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Rough mock up on the car. I'm actually quite happy with it and this piece already has the cutouts for the rear bumper mounting holes.

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A few more examples. Nothing is buttoned up or welded together yet!

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Surprise the slam panel area is stuffed.. but with my new and improved oxy welding skills I think I can fix it easily. Also unlike the other piece I have something to work from this time!

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You can see the dent in the rear tyre well from the rear end nudge years ago. I have to smooth that out and the rear boot floor.

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Spent some time this afternoon tracing out the original valance section (tail lamp sections).

Here it is for reference.

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Which looks like this once traced out.

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Transferred to my repaired panel.

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Test fit 1 side done.

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Time to do the other side also.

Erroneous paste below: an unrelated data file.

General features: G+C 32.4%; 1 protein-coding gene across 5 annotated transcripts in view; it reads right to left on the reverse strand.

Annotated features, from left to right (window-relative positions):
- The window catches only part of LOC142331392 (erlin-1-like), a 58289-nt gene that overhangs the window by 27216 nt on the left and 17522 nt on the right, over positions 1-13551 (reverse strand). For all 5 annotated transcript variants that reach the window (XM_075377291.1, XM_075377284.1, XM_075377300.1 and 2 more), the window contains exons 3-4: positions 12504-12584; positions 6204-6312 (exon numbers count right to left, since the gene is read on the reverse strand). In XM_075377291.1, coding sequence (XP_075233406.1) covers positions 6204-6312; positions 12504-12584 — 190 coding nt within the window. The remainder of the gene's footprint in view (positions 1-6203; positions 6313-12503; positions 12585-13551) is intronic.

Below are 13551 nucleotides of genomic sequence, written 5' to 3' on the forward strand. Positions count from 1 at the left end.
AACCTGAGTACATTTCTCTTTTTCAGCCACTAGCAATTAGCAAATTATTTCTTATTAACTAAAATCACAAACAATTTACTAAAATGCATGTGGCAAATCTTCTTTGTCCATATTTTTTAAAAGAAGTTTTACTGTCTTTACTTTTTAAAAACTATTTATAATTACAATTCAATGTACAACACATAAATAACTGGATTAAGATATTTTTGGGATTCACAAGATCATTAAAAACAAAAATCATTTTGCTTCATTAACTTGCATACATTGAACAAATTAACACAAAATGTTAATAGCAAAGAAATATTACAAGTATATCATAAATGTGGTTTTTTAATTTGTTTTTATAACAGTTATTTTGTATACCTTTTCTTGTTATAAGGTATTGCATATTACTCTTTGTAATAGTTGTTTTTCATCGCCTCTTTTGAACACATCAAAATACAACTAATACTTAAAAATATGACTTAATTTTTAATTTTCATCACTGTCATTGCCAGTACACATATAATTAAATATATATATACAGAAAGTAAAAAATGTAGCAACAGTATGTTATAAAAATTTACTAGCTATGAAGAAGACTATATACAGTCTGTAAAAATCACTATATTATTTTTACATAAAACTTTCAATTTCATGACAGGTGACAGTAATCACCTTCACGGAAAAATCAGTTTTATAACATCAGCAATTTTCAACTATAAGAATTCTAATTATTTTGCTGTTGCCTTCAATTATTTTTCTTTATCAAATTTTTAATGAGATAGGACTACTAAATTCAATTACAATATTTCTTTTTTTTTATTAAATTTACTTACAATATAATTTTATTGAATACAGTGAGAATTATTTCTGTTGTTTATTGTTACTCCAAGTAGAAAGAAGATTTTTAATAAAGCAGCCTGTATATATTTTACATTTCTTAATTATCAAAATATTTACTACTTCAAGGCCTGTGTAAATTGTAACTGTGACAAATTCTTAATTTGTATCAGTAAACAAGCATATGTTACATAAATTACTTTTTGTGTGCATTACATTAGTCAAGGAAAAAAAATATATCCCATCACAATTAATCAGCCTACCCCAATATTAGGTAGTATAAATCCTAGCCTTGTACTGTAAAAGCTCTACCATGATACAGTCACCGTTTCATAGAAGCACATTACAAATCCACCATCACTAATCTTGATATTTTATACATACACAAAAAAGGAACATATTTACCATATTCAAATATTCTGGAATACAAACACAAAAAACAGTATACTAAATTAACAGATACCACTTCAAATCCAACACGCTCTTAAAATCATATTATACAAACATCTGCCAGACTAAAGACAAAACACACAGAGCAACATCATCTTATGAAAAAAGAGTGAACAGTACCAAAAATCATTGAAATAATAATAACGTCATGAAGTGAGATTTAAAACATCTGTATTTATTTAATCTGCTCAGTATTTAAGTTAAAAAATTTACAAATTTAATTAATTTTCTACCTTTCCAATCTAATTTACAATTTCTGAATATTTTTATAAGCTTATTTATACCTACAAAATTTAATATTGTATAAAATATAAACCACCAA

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Still need to file it up and hammer dolly the folds better.

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Top and bottom pieces haven't been joined yet. But already you can see it taking shape.

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Still plenty of work to do, I must buy a compressor (and air tools) + oxy/acetylene welder because tafe has ended for the year and I don't have either of those tools at home.

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Nice work Gav that is a very tricky (and frustrating) section to get looking good. There are just so many angles, flat sections and holes in a small area.

Jeff

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Thanks mate, I'm doing this for the challenge, only way to get better is practice. I was originally not going to use the reproduction lower valance section I had bought as the pressings are a little different to OEM, but I realise it is quite hard to pick for most.

Example.

https://jalopnik.com/what-a-lifelong-z-mechanic-thinks-of-nissan-today-1830083808

The orange car here is using the same lower half.

I will try grinding the welds a bit flatter and then using a light skim of filler over the top if required or high fill primer (if I can get away with it).

I think I'll bite the bullet and finally buy a decent air compressor and oxy/acetylene bottles / set up to practice more at home. I've been relying on Tafe and their tools until now. So only get a few hours a week to work on this stuff.